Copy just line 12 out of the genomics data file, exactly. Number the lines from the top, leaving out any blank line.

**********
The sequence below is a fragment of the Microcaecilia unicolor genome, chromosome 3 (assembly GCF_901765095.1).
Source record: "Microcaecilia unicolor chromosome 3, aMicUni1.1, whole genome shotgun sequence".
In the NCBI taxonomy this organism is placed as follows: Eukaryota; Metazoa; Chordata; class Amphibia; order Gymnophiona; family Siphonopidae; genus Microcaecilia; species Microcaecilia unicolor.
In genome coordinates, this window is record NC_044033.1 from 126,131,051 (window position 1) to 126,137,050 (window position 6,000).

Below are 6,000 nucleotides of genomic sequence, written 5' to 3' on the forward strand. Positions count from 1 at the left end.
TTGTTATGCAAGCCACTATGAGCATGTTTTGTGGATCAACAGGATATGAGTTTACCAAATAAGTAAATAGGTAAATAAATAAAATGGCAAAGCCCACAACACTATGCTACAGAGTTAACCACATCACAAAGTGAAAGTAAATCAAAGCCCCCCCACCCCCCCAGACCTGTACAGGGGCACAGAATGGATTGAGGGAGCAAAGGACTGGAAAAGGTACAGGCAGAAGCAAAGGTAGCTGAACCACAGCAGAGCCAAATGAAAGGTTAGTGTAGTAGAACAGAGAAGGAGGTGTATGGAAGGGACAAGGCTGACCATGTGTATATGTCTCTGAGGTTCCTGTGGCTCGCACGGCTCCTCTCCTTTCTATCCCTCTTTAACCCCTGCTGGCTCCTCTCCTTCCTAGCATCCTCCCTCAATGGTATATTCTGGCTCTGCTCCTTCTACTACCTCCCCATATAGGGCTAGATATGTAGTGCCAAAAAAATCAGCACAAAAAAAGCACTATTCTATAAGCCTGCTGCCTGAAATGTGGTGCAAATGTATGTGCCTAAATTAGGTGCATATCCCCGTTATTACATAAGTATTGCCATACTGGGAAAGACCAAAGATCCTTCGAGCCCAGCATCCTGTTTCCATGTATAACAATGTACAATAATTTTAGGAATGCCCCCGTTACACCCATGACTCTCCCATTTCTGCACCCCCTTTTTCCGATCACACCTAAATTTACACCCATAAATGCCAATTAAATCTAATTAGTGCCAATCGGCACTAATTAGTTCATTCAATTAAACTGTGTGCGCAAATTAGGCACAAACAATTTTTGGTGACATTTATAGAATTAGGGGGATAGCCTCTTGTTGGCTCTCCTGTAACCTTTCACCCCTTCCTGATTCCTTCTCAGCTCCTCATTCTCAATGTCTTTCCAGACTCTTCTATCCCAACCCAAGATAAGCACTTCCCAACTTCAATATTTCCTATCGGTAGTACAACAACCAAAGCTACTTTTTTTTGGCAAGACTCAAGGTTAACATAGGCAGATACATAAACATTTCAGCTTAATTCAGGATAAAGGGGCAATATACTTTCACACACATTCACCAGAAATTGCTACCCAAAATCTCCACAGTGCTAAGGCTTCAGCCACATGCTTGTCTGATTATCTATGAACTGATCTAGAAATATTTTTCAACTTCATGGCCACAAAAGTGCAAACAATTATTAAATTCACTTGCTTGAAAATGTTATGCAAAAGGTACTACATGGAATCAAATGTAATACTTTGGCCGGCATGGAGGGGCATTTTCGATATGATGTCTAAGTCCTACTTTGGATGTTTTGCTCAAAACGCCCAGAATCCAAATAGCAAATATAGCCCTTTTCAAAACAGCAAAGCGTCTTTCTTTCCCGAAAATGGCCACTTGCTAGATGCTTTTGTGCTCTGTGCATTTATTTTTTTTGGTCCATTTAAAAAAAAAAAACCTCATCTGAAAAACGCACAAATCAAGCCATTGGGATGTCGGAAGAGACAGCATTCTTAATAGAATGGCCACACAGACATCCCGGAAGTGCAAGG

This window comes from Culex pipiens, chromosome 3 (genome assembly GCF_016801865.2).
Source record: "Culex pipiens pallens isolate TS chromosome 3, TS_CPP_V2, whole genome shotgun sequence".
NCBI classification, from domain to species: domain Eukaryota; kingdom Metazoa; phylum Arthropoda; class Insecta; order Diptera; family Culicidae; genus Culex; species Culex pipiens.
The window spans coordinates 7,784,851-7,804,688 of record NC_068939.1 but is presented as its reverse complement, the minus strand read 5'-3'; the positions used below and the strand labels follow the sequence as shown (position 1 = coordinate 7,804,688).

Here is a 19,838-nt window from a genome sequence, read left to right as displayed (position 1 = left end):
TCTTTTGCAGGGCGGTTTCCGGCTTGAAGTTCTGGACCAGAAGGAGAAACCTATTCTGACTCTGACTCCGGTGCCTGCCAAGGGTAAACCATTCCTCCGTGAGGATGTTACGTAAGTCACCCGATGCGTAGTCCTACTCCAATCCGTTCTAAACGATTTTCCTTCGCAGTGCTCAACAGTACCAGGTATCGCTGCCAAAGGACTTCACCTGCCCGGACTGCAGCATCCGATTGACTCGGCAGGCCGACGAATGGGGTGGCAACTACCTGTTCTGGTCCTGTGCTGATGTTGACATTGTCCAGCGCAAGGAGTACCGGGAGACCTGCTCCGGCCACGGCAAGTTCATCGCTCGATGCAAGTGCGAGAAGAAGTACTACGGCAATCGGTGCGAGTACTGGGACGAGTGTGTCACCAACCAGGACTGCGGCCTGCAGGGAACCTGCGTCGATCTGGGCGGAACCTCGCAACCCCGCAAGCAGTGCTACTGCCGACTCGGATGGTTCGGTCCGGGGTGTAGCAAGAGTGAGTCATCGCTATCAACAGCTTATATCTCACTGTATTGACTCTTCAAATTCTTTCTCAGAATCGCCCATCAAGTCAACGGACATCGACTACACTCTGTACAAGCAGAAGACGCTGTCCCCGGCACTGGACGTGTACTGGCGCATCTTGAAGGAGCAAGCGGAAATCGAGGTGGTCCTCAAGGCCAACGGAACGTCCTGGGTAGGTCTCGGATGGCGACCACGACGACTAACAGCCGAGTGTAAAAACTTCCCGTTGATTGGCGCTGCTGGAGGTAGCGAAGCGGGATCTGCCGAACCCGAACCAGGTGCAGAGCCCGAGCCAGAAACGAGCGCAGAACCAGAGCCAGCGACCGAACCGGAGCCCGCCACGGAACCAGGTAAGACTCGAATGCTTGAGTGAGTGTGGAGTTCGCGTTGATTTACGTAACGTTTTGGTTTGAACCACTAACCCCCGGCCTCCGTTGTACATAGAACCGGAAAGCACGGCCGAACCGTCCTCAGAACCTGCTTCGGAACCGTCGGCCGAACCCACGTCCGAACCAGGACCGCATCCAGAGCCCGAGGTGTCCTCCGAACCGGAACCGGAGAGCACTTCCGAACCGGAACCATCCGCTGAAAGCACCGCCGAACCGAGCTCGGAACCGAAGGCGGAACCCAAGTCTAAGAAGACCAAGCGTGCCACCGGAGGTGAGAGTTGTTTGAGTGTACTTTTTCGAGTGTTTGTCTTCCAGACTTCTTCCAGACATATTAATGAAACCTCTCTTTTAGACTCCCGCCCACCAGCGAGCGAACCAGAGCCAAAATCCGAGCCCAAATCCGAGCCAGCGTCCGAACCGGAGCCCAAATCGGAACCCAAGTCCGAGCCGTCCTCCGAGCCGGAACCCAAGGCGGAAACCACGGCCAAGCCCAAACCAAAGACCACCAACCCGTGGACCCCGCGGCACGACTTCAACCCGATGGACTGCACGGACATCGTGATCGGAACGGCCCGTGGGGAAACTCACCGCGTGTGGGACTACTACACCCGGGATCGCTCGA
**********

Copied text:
TCTTTTGCAGGGCGGTTTCCGGCTTGAAGTTCTGGACCAGAAGGAGAAACCTATTCTGACTCTGACTCCGGTGCCTGCCAAGGGTAAACCATTCCTCCGTGAGGATGTTACGTAAGTCACCCGATGCGTAGTCCTACTCCAATCCGTTCTAAACGATTTTCCTTCGCAGTGCTCAACAGTACCAGGTATCGCTGCCAAAGGACTTCACCTGCCCGGACTGCAGCATCCGATTGACTCGGCAGGCCGACGAATGGGGTGGCAACTACCTGTTCTGGTCCTGTGCTGATGTTGACATTGTCCAGCGCAAGGAGTACCGGGAGACCTGCTCCGGCCACGGCAAGTTCATCGCTCGATGCAAGTGCGAGAAGAAGTACTACGGCAATCGGTGCGAGTACTGGGACGAGTGTGTCACCAACCAGGACTGCGGCCTGCAGGGAACCTGCGTCGATCTGGGCGGAACCTCGCAACCCCGCAAGCAGTGCTACTGCCGACTCGGATGGTTCGGTCCGGGGTGTAGCAAGAGTGAGTCATCGCTATCAACAGCTTATATCTCACTGTATTGACTCTTCAAATTCTTTCTCAGAATCGCCCATCAAGTCAACGGACATCGACTACACTCTGTACAAGCAGAAGACGCTGTCCCCGGCACTGGACGTGTACTGGCGCATCTTGAAGGAGCAAGCGGAAATCGAGGTGGTCCTCAAGGCCAACGGAACGTCCTGGGTAGGTCTCGGATGGCGACCACGACGACTAACAGCCGAGTGTAAAAACTTCCCGTTGATTGGCGCTGCTGGAGGTAGCGAAGCGGGATCTGCCGAACCCGAACCAGGTGCAGAGCCCGAGCCAGAAACGAGCGCAGAACCAGAGCCAGCGACCGAACCGGAGCCCGCCACGGAACCAGGTAAGACTCGAATGCTTGAGTGAGTGTGGAGTTCGCGTTGATTTACGTAACGTTTTGGTTTGAACCACTAACCCCCGGCCTCCGTTGTACATAGAACCGGAAAGCACGGCCGAACCGTCCTCAGAACCTGCTTCGGAACCGTCGGCCGAACCCACGTCCGAACCAGGACCGCATCCAGAGCCCGAGGTGTCCTCCGAACCGGAACCGGAGAGCACTTCCGAACCGGAACCATCCGCTGAAAGCACCGCCGAACCGAGCTCGGAACCGAAGGCGGAACCCAAGTCTAAGAAGACCAAGCGTGCCACCGGAGGTGAGAGTTGTTTGAGTGTACTTTTTCGAGTGTTTGTCTTCCAGACTTCTTCCAGACATATTAATGAAACCTCTCTTTTAGACTCCCGCCCACCAGCGAGCGAACCAGAGCCAAAATCCGAGCCCAAATCCGAGCCAGCGTCCGAACCGGAGCCCAAATCGGAACCCAAGTCCGAGCCGTCCTCCGAGCCGGAACCCAAGGCGGAAACCACGGCCAAGCCCAAACCAAAGACCACCAACCCGTGGACCCCGCGGCACGACTTCAACCCGATGGACTGCACGGACATCGTGATCGGAACGGCCCGTGGGGAAACTCACCGCGTGTGGGACTACTACACCCGGGATCGCTCGA